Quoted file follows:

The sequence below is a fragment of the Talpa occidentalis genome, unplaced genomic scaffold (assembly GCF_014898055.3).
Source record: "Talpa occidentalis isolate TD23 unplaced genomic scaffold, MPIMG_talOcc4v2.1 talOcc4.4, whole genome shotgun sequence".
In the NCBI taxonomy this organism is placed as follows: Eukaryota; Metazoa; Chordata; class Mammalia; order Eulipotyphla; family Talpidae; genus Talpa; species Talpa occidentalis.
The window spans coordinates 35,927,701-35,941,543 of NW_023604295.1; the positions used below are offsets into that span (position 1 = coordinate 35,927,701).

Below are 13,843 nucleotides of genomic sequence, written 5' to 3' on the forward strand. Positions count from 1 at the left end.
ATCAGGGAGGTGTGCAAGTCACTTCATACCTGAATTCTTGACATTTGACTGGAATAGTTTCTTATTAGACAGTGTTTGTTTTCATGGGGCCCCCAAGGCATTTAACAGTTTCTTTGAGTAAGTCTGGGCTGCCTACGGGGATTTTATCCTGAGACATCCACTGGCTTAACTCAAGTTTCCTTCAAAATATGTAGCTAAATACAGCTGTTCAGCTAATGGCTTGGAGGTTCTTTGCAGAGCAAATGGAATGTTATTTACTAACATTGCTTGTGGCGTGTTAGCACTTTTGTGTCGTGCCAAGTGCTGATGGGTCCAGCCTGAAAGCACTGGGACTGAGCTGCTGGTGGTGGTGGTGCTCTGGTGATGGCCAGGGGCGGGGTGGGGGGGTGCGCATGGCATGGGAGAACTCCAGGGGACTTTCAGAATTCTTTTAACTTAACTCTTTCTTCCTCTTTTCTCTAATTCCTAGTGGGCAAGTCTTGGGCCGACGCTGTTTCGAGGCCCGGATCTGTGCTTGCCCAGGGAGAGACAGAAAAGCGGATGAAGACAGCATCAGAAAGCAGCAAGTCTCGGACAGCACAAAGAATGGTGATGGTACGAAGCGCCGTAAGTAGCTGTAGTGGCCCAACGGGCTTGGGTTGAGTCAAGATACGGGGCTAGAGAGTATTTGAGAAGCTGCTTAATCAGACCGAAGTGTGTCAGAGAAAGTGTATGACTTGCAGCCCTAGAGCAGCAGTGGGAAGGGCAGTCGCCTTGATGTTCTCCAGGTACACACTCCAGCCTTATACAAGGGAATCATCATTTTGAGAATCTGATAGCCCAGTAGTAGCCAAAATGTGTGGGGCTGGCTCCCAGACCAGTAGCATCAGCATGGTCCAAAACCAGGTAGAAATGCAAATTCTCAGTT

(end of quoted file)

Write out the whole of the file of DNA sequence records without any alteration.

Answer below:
The sequence below is a fragment of the Talpa occidentalis genome, unplaced genomic scaffold (assembly GCF_014898055.3).
Source record: "Talpa occidentalis isolate TD23 unplaced genomic scaffold, MPIMG_talOcc4v2.1 talOcc4.4, whole genome shotgun sequence".
In the NCBI taxonomy this organism is placed as follows: Eukaryota; Metazoa; Chordata; class Mammalia; order Eulipotyphla; family Talpidae; genus Talpa; species Talpa occidentalis.
The window spans coordinates 35,927,701-35,941,543 of NW_023604295.1; the positions used below are offsets into that span (position 1 = coordinate 35,927,701).

Below are 13,843 nucleotides of genomic sequence, written 5' to 3' on the forward strand. Positions count from 1 at the left end.
ATCAGGGAGGTGTGCAAGTCACTTCATACCTGAATTCTTGACATTTGACTGGAATAGTTTCTTATTAGACAGTGTTTGTTTTCATGGGGCCCCCAAGGCATTTAACAGTTTCTTTGAGTAAGTCTGGGCTGCCTACGGGGATTTTATCCTGAGACATCCACTGGCTTAACTCAAGTTTCCTTCAAAATATGTAGCTAAATACAGCTGTTCAGCTAATGGCTTGGAGGTTCTTTGCAGAGCAAATGGAATGTTATTTACTAACATTGCTTGTGGCGTGTTAGCACTTTTGTGTCGTGCCAAGTGCTGATGGGTCCAGCCTGAAAGCACTGGGACTGAGCTGCTGGTGGTGGTGGTGCTCTGGTGATGGCCAGGGGCGGGGTGGGGGGGTGCGCATGGCATGGGAGAACTCCAGGGGACTTTCAGAATTCTTTTAACTTAACTCTTTCTTCCTCTTTTCTCTAATTCCTAGTGGGCAAGTCTTGGGCCGACGCTGTTTCGAGGCCCGGATCTGTGCTTGCCCAGGGAGAGACAGAAAAGCGGATGAAGACAGCATCAGAAAGCAGCAAGTCTCGGACAGCACAAAGAATGGTGATGGTACGAAGCGCCGTAAGTAGCTGTAGTGGCCCAACGGGCTTGGGTTGAGTCAAGATACGGGGCTAGAGAGTATTTGAGAAGCTGCTTAATCAGACCGAAGTGTGTCAGAGAAAGTGTATGACTTGCAGCCCTAGAGCAGCAGTGGGAAGGGCAGTCGCCTTGATGTTCTCCAGGTACACACTCCAGCCTTATACAAGGGAATCATCATTTTGAGAATCTGATAGCCCAGTAGTAGCCAAAATGTGTGGGGCTGGCTCCCAGACCAGTAGCATCAGCATGGTCCAAAACCAGGTAGAAATGCAAATTCTCAGTT